Boston Baroque - Monteverdi: Ulisse - Early Music America

Greek myth celebrates the human condition. None better expresses the triumph of mankind than story of the wily and courageous Odysseus (Ulysses). Orpheus the musician was an obvious choice for the first operas, but The Odyssey perhaps better mirrors the Baroque focal shift from the immortal to the earthly. Composed during Monteverdi's last decade, Ulisse's harmonic language is tonally secure but not formulaic. A lyricism reminiscent of his madrigals-particularly in ensembles-makes an elegant balance between recitative and arioso. Martin Pearlman's new performing version offers far more modest orchestration and accompaniment than versions from the 1970s, allowing Monteverdi's ingenious musical personality and dramatic range to shine. The playing of the Boston Baroque orchestra is impeccably concise and clear. The vocal musicians reflect the diversity of the human experience found in the opera. With dark fragility and resolve, Jennifer Rivera aptly portrays the grieving Penelope staunchly rebuffing her suitors. Ericlea (Krista River) and Melanto (Abigail Nims) provide welcome contrast to her suffering. Daniel Shirley's youthful voice (as Eurimaco) imparts a gentle, dreamlike quality in his love duet with Melanto: a touching moment of unison singing. Capturing the confident serenity of the sage Minerva, Leah Wool's opulent and ringing mezzo is a delectable mixture of warmth and metal, the outstanding voice in the cast. Imprecise intonation in the men's voices often evokes human vulnerability. A choice in some cases (as in the characters of Eumete and Iro), it seems inadvertent in others and largely absent in the women's voices. Fernando Guimaräes adeptly portrays the once-mighty Ulisse, now old and mournful, lending an air of fatigue with thinning vocal color in the upper range. The same holds true for Joäo Fernandes (Neptune), who perhaps is not as well suited for a god. The performance's dramatic highpoint is not in the strength but in the tenderness of the reunion. Through a sequence of suspensions in the duet "O padre sospirato," Telemaco (the sonorous Aaron Sheehan) and Ulisse provide the most touching and human musical moment.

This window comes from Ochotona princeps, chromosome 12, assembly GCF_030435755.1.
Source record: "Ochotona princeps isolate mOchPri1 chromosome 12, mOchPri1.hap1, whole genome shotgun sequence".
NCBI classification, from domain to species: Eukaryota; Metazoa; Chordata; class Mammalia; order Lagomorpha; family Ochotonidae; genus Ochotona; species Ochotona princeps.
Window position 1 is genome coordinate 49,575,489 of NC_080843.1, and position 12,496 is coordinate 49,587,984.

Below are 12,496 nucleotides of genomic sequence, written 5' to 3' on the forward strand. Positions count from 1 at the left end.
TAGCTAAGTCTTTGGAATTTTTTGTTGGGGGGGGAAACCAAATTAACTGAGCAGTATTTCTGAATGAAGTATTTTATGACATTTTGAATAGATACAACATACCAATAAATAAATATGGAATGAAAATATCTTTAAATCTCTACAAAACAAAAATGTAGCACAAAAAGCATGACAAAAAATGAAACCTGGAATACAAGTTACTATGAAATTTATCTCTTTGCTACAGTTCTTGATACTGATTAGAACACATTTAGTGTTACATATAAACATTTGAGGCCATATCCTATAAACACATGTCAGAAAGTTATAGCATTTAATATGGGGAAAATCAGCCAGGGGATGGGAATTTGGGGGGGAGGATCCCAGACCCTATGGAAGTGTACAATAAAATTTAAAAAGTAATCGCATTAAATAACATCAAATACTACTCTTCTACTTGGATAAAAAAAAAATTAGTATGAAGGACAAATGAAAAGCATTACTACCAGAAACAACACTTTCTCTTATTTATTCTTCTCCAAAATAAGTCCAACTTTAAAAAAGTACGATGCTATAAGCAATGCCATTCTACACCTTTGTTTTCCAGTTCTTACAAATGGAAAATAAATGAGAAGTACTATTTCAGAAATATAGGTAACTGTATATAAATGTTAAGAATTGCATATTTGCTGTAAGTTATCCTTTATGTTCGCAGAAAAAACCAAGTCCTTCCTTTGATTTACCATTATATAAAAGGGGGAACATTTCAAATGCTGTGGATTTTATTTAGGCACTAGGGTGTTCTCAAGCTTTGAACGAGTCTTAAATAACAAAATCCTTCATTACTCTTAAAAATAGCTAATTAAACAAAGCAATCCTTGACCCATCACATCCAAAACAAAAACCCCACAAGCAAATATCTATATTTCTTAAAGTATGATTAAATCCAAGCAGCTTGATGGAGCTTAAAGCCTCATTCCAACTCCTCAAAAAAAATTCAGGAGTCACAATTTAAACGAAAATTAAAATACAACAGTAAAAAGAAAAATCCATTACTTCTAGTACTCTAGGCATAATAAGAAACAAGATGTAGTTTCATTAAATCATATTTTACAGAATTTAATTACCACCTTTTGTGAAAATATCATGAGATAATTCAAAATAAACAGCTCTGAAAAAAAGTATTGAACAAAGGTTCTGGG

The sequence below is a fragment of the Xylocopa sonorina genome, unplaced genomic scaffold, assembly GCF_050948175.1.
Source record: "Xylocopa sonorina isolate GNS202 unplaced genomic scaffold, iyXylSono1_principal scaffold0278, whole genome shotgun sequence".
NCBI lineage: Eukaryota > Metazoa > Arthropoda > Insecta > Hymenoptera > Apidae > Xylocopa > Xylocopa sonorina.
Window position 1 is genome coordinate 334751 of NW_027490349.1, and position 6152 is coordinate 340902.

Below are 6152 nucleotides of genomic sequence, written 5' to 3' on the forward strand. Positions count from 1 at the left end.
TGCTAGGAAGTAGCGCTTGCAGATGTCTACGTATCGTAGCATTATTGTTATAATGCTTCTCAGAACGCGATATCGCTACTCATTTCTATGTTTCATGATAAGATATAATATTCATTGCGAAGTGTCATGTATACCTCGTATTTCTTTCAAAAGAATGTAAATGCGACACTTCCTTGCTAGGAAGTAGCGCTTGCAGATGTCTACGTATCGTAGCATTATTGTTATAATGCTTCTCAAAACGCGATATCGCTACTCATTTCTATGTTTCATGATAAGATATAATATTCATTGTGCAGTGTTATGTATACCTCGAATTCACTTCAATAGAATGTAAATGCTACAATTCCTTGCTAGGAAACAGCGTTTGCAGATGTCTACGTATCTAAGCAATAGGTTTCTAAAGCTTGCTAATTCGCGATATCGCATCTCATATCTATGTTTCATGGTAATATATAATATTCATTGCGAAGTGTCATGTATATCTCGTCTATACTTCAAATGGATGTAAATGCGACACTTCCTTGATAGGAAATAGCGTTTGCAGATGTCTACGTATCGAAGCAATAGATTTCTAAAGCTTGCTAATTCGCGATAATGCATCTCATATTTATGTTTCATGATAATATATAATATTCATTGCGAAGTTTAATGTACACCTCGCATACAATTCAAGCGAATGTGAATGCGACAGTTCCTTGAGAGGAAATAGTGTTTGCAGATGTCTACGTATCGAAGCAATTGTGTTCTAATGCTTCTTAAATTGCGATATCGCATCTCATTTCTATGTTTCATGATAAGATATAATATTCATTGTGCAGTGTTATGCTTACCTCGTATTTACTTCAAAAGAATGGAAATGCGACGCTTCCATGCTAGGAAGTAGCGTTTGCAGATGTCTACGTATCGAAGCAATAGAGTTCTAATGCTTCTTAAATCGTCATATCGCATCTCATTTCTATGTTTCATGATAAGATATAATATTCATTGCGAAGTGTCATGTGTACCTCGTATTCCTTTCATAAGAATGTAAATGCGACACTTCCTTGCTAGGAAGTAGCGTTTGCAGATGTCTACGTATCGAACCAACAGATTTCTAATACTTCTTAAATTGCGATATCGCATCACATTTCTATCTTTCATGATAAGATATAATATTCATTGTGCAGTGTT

Early Music America